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How should I handle revision requests? Options
Johnny-Admin
Posted: Thursday, June 9, 2016 3:22:46 PM

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If a client asks for revisions, you have a new deadline that is the same length of time as the original deadline. Open the document from your Pending My Revision and you'll notes or comments from the client.

Try not to get discouraged or frustrated with revisions. It means the client likes your writing and values your knowledge, and they want to keep working with you — they just need to get things right before they can approve. Typically, you can expect more revisions when you are getting used to working with a new client and over time you'll get fewer revision requests from them as you get more comfortable with their expectations.

Unclear revision requests
Some clients are better than others about clearly articulating what they need from a revision request. If you aren't sure what the client is asking you to change, definitely feel free to ask them questions! It may help to ask them if there are specific sentences or paragraphs that they found problematic.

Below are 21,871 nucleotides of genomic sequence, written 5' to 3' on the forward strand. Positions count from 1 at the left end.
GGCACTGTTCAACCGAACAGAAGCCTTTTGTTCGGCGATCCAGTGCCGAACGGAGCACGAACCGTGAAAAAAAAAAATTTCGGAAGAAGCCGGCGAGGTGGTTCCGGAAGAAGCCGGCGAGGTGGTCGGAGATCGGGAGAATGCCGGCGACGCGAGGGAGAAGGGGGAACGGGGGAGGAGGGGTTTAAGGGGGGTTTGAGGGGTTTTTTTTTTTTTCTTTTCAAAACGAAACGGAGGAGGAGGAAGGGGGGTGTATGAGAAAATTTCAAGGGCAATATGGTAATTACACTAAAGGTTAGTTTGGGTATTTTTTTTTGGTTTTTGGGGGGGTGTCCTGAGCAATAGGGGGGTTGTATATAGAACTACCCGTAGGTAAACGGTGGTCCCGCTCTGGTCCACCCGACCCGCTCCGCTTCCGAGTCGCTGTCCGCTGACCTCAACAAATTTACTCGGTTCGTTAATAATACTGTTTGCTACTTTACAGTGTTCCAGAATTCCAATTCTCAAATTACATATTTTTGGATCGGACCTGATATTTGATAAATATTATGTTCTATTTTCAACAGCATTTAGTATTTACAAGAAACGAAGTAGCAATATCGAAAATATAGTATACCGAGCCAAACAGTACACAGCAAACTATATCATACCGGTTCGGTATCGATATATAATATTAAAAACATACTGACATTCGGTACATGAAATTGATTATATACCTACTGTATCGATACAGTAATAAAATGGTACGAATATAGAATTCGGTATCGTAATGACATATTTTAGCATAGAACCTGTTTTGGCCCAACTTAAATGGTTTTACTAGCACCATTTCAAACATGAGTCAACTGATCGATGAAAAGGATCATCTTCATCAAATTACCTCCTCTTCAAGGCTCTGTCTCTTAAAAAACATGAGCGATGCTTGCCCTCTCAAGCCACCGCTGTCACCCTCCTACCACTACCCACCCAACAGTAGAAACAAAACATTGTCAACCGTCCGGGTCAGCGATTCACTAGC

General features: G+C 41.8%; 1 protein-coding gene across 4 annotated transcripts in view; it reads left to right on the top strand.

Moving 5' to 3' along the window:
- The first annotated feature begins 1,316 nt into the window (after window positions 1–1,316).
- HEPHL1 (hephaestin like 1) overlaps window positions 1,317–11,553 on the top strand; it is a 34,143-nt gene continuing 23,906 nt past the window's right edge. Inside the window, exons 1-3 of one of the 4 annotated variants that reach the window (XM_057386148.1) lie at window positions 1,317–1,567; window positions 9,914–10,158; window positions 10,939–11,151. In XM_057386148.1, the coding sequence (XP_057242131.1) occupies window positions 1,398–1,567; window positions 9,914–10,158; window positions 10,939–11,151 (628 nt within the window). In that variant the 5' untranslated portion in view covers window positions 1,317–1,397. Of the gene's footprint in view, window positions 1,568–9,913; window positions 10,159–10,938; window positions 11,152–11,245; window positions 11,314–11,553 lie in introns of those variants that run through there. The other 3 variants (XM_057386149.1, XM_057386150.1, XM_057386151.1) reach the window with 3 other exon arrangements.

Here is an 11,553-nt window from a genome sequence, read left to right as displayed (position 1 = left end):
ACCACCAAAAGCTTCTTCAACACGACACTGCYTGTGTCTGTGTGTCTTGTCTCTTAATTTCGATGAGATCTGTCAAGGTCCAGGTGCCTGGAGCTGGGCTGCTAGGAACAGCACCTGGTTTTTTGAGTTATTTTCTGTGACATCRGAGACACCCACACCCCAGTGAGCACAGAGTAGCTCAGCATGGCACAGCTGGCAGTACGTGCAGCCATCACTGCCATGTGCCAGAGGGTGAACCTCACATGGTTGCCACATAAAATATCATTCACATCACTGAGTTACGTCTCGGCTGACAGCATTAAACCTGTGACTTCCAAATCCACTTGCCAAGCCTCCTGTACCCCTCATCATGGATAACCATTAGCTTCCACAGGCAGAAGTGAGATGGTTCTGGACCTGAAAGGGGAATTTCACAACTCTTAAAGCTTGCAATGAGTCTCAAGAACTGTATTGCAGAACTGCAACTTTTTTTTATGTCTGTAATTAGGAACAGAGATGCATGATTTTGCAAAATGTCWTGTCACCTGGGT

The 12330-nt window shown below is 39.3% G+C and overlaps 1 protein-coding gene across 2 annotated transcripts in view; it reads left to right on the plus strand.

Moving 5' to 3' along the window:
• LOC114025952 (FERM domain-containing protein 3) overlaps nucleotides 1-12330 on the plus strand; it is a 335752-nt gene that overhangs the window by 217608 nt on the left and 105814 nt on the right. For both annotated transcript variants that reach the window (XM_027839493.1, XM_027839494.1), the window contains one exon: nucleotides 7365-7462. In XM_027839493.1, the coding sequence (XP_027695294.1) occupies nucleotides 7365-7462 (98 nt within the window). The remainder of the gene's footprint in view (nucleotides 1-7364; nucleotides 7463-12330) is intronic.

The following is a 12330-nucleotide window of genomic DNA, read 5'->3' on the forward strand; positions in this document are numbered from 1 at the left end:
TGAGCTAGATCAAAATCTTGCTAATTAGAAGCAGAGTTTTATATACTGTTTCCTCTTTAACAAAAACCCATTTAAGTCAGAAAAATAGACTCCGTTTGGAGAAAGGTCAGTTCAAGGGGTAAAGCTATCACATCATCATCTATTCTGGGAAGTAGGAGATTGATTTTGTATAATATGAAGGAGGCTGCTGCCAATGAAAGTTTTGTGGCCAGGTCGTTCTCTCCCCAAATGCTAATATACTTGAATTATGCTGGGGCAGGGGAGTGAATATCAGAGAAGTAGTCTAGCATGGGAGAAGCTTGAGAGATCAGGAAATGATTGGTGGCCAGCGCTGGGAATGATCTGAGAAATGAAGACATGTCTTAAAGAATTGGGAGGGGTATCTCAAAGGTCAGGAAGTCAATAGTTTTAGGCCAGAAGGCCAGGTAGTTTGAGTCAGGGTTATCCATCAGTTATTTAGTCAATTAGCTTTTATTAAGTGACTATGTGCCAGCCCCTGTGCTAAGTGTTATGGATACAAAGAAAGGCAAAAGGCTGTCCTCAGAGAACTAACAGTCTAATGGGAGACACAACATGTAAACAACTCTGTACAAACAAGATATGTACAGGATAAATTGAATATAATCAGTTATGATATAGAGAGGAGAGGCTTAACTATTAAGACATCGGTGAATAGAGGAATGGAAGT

Requests for complete rewrites
It can be frustrating to get a revision request that essentially asks you to rewrite the entire piece. On the bright side, you have already researched the topic and the second draft may take less time than the first one. More importantly, this means that the client chose not to decline the submission outright — so they believe in your ability to get it right! Once you get on the same page with the client, it will probably be easier to avoid big revisions in the future.

Client asks for too many revisions?
It can also be a little frustrating to get numerous rounds of revisions for a job. There are a few options to consider:
— Ask more questions to try to finalize exactly what the client wants. It might help if they can provide an example of a published piece somewhere that looks and sounds the way they want it.
— Cancel the job. You need to keep your missed deadlines and cancellations at less than 10% of the number of jobs you've claimed, so this option should be done sparingly. But sometimes it makes the most sense. Stay professional and polite, and suggest that it doesn't seem to be a good fit and they should find another writer for the project.
— Finish the job and politely cut ties with the client if necessary. After finishing the job, you can inform the client that you think the fit isn't right, and you can then block the client.
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